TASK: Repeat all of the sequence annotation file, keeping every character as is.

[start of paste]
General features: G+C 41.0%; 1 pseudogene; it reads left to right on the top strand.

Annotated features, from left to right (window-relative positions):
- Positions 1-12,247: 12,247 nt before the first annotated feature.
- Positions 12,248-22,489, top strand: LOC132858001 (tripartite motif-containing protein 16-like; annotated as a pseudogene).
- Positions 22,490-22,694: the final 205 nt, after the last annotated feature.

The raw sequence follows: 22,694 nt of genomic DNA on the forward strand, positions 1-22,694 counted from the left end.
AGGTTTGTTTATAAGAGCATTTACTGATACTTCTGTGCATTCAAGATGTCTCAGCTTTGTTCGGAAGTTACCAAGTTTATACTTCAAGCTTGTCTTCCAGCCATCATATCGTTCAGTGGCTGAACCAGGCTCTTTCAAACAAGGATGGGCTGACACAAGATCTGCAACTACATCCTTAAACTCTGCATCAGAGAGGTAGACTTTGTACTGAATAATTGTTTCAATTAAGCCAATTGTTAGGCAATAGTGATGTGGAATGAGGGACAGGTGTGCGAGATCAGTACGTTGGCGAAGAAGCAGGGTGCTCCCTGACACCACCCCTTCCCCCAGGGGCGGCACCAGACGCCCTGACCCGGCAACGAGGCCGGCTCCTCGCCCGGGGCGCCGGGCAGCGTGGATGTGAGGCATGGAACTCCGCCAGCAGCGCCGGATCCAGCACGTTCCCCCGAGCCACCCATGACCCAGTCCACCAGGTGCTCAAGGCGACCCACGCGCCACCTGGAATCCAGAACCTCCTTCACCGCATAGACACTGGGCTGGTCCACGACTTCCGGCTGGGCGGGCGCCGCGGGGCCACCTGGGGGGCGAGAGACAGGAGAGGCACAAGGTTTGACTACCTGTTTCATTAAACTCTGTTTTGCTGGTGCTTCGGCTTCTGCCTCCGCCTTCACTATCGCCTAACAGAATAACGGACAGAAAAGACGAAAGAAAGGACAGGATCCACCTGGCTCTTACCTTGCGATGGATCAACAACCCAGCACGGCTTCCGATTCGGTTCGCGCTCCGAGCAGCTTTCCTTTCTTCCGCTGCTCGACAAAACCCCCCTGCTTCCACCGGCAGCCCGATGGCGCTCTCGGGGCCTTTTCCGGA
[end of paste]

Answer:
General features: G+C 41.0%; 1 pseudogene; it reads left to right on the top strand.

Annotated features, from left to right (window-relative positions):
- Positions 1-12,247: 12,247 nt before the first annotated feature.
- Positions 12,248-22,489, top strand: LOC132858001 (tripartite motif-containing protein 16-like; annotated as a pseudogene).
- Positions 22,490-22,694: the final 205 nt, after the last annotated feature.

The raw sequence follows: 22,694 nt of genomic DNA on the forward strand, positions 1-22,694 counted from the left end.
AGGTTTGTTTATAAGAGCATTTACTGATACTTCTGTGCATTCAAGATGTCTCAGCTTTGTTCGGAAGTTACCAAGTTTATACTTCAAGCTTGTCTTCCAGCCATCATATCGTTCAGTGGCTGAACCAGGCTCTTTCAAACAAGGATGGGCTGACACAAGATCTGCAACTACATCCTTAAACTCTGCATCAGAGAGGTAGACTTTGTACTGAATAATTGTTTCAATTAAGCCAATTGTTAGGCAATAGTGATGTGGAATGAGGGACAGGTGTGCGAGATCAGTACGTTGGCGAAGAAGCAGGGTGCTCCCTGACACCACCCCTTCCCCCAGGGGCGGCACCAGACGCCCTGACCCGGCAACGAGGCCGGCTCCTCGCCCGGGGCGCCGGGCAGCGTGGATGTGAGGCATGGAACTCCGCCAGCAGCGCCGGATCCAGCACGTTCCCCCGAGCCACCCATGACCCAGTCCACCAGGTGCTCAAGGCGACCCACGCGCCACCTGGAATCCAGAACCTCCTTCACCGCATAGACACTGGGCTGGTCCACGACTTCCGGCTGGGCGGGCGCCGCGGGGCCACCTGGGGGGCGAGAGACAGGAGAGGCACAAGGTTTGACTACCTGTTTCATTAAACTCTGTTTTGCTGGTGCTTCGGCTTCTGCCTCCGCCTTCACTATCGCCTAACAGAATAACGGACAGAAAAGACGAAAGAAAGGACAGGATCCACCTGGCTCTTACCTTGCGATGGATCAACAACCCAGCACGGCTTCCGATTCGGTTCGCGCTCCGAGCAGCTTTCCTTTCTTCCGCTGCTCGACAAAACCCCCCTGCTTCCACCGGCAGCCCGATGGCGCTCTCGGGGCCTTTTCCGGA